Sunday, December 28, 2014

#88 SURRENDER - Vineyard

Well, my people, now that Christmas is officially over, it's time for yours truly to get back to the exhausting work of the Top 100 Countdown. It's been over a week since I posted a song, and in that time, I've gotten literally thousands of letters wondering when I was going to get back to it. Ok, maybe it was more like hundreds of letters. OK, so it was only a few dozen. All right, if I'm being honest here, it would appear that no one even noticed I was gone.

The song coming in at #88 on the countdown is Surrender, off Vineyard's album of the same name. The Surrender album came out in 2000 and it was the much-anticipated follow-up to the ground-breaking Vineyard album Hungry, which I talked about at length here: Your Name Is Holy. Although Surrender featured many of the same people as Hungry (Brenton Brown, Brian Doerksen, Kathryn Scott, Vicky Beeching), it just wasn't nearly the same.

Take a look at the track listing. The fact that you guys, my faithful readers, probably only recognize 2 or 3 of those songs should tell you that the Surrender album was quite a disappointment in comparison to Hungry. Of course that's nothing new - can anyone tell me what album came after Alanis Morissette's Jagged Little Pill? What was Pearl Jam's follow-up to Ten? What came after Debbie Gibson's Out of the Blue? (of course that last one is a trick question, everything Debbie Gibson has ever done is great).

You see, we as music consumers want the artists we like to do the same stuff that we already like. But musical artists are a funny bunch - they always seem to want to explore new territory and "grow" as artists. So we have this tension between the buyers of music and the makers of music, and then you find yourself half-drunk at a James Taylor coffeehouse where he's telling the audience he wants to share some stuff from his new album, and you're screaming, "Play Fire and Rain! I paid 18 bucks to come here and listen to you sing Fire and Rain! I don't want to hear your new crap about what it's like being a grandpa." as the bouncers remove you from the venue.

Whoa. That last bit hit a little too close to home. Moving on.

I recently did a word search on my blog to find the words and phrases I use the most while writing this blog (NOTE: I did not actually do this). Anyway, the phrase I use the most, I mean, besides 'flux capacitor', is "I Love This Song". I say it all the time, as in I love this song, You Said; and I LOVE this song, Strong God; and I LOVE LOVE LOVE this song Forever. So, right now we're going to talk about the song Surrender, and I can say without hesitation that I do NOT love this song.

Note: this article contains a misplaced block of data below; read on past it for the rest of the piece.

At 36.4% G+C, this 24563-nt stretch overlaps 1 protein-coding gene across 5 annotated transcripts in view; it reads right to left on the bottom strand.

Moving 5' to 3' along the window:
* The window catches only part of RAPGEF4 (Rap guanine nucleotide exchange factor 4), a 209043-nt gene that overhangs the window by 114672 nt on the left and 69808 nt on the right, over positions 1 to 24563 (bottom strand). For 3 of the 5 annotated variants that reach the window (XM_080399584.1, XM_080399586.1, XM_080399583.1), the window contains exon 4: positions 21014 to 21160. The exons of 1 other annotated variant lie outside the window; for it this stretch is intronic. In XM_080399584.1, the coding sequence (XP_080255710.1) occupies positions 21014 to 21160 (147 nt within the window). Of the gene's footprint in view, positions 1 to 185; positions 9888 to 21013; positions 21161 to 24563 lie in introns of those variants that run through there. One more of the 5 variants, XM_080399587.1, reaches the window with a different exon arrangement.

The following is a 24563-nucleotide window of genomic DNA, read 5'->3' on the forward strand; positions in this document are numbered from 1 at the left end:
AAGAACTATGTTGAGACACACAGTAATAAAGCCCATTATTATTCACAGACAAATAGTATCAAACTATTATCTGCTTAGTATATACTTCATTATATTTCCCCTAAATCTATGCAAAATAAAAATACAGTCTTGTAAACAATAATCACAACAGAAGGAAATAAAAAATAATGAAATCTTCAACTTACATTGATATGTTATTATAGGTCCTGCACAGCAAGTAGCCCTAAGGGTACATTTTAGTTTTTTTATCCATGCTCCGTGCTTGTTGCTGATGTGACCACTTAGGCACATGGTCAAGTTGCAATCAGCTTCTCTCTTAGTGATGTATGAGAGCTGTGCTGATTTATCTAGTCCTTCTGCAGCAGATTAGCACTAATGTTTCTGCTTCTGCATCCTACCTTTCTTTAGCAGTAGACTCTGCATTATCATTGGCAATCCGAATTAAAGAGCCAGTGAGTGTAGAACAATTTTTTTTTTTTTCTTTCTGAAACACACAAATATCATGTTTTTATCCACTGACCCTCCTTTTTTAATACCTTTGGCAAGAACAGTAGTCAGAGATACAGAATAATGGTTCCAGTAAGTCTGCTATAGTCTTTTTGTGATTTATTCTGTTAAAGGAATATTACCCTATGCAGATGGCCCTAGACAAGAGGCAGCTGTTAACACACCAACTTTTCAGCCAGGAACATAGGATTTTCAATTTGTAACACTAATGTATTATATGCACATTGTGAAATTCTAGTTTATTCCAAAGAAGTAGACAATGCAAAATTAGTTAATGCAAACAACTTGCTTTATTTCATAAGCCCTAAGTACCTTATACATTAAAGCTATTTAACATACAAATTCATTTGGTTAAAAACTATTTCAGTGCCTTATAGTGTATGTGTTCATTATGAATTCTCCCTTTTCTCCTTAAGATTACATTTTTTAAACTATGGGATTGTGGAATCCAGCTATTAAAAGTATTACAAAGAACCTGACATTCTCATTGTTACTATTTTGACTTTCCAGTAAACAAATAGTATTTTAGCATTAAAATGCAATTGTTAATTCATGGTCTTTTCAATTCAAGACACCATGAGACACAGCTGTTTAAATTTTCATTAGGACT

Now, don't get me wrong, Surrender is a very good song, actually probably a great song. And I do have it on all my iPod lists and my in-car USB, so it comes up on the rotation occasionally, I just don't LOVE it, if you know what I mean. Heck, it's not even in my top 3 favorite songs in my iTunes that are named Surrender. That would be the Barlow Girl's Surrender, Jami Smith's Surrender, and of course the great Cheap Trick song Surrender.

"Mommy's alright, Daddy's alright, they just seem a little weird" (youtube it, kids - totally worth it)

I think I may be able to put into words why I don't love Surrender: The song is flat. It's a very slow song, so there's no rockin' going on. It doesn't start slow and then build up to a crescendo. It doesn't have a great hook, and doesn't even have a bridge. It's not an anthem where you can picture 1000 voices singing in unison, like other slow songs Strong God, Healer, One Desire, etc.

Once again, I should reiterate, Surrender is a VERY good song, and probably would be ranked in the top 50 in a lot of these types of lists, it just doesn't do it for me personally. What I'm saying is that I realize the song's value and importance, but if I was forced to live with only 100 songs for the rest of my life, this would not be one of them. But it is good, I swear. I just don't want anyone here to think that I'm the Grinch That Stole Worship.

***For those of you who may be new, this is the part of the blog post where I veer off into unrelated silliness. If you came here just for the song, you can probably skip the next few paragraphs and go right to the video - I can confidently say that I will not write anything of value from here on. 

Oh, and while we're on the subject, why do people say things like "Stop being such a Grinch"? If someone told me I was being a Grinch, I'd simply say something like this: "Thank you for the compliment. Thanks for comparing me to a guy who's heart is three times normal size and who saved Christmas for the entire Whoville village."

Isn't there a spiritual lesson in there somewhere? I can see some trendy relevant pastor using Grinch clips at Christmas and then his voice gets really low and serious and he says, "Why does the church always see the man he was as opposed to the man he has now become"? And all the relevant church flocklings would ooh and ah and then go out to Perkins.

To me, the Grinch is a hero. No lie, I have Grinch underoos that I wear from time to time. Sure, the Grinch had his flaws - I'm sure the animal rights crowd aren't big fans; and it's likely that Cindy Lou Who spent years in therapy, but all in all the Grinch should be applauded, not be made the object of derision. Not only did he save Christmas for Whoville (OK, sure, he saved it from himself, but whateve'), but he also helped the Who's expose some serious flaws in their security apparatus. I wouldn't be at all surprised to learn that a factory that makes security systems moved into Whoville and provided a much-needed boost to the local Who economy.

Ok, then. I think I've sufficiently wandered off into AndyLand, here's your song:

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